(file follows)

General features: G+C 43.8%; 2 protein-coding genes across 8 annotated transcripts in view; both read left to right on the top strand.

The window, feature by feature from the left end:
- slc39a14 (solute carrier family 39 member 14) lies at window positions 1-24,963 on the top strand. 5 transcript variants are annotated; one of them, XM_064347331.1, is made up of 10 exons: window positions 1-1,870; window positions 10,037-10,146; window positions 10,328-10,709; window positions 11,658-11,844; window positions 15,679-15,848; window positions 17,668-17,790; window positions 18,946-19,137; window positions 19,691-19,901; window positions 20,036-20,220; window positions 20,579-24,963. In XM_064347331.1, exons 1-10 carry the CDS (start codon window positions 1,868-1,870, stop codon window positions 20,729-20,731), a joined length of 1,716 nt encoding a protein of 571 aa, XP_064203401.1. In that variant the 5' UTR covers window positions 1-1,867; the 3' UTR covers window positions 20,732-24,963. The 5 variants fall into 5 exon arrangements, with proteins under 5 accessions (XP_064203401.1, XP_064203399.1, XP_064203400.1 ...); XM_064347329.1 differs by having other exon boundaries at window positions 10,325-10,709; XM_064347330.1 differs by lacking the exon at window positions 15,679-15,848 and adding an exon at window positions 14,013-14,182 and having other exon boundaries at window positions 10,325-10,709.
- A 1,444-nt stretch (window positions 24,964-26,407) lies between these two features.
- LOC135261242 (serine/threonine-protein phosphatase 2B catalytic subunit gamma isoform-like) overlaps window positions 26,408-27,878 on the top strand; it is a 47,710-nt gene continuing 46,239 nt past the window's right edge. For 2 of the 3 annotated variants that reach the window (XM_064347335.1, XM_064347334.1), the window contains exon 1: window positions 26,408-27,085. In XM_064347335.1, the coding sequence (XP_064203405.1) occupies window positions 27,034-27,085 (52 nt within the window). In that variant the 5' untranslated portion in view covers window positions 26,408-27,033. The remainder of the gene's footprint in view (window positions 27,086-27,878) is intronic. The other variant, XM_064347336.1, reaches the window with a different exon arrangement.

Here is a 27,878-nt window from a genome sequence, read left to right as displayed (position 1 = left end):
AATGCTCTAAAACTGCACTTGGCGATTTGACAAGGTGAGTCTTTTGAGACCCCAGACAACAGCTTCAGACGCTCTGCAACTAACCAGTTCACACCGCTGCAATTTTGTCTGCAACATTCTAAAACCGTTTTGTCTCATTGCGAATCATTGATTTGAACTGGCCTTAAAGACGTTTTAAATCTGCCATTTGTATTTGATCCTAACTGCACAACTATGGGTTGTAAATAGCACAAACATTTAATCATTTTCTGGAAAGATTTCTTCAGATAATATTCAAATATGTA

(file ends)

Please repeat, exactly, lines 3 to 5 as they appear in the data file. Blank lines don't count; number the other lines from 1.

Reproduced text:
- slc39a14 (solute carrier family 39 member 14) lies at window positions 1-24,963 on the top strand. 5 transcript variants are annotated; one of them, XM_064347331.1, is made up of 10 exons: window positions 1-1,870; window positions 10,037-10,146; window positions 10,328-10,709; window positions 11,658-11,844; window positions 15,679-15,848; window positions 17,668-17,790; window positions 18,946-19,137; window positions 19,691-19,901; window positions 20,036-20,220; window positions 20,579-24,963. In XM_064347331.1, exons 1-10 carry the CDS (start codon window positions 1,868-1,870, stop codon window positions 20,729-20,731), a joined length of 1,716 nt encoding a protein of 571 aa, XP_064203401.1. In that variant the 5' UTR covers window positions 1-1,867; the 3' UTR covers window positions 20,732-24,963. The 5 variants fall into 5 exon arrangements, with proteins under 5 accessions (XP_064203401.1, XP_064203399.1, XP_064203400.1 ...); XM_064347329.1 differs by having other exon boundaries at window positions 10,325-10,709; XM_064347330.1 differs by lacking the exon at window positions 15,679-15,848 and adding an exon at window positions 14,013-14,182 and having other exon boundaries at window positions 10,325-10,709.
- A 1,444-nt stretch (window positions 24,964-26,407) lies between these two features.
- LOC135261242 (serine/threonine-protein phosphatase 2B catalytic subunit gamma isoform-like) overlaps window positions 26,408-27,878 on the top strand; it is a 47,710-nt gene continuing 46,239 nt past the window's right edge. For 2 of the 3 annotated variants that reach the window (XM_064347335.1, XM_064347334.1), the window contains exon 1: window positions 26,408-27,085. In XM_064347335.1, the coding sequence (XP_064203405.1) occupies window positions 27,034-27,085 (52 nt within the window). In that variant the 5' untranslated portion in view covers window positions 26,408-27,033. The remainder of the gene's footprint in view (window positions 27,086-27,878) is intronic. The other variant, XM_064347336.1, reaches the window with a different exon arrangement.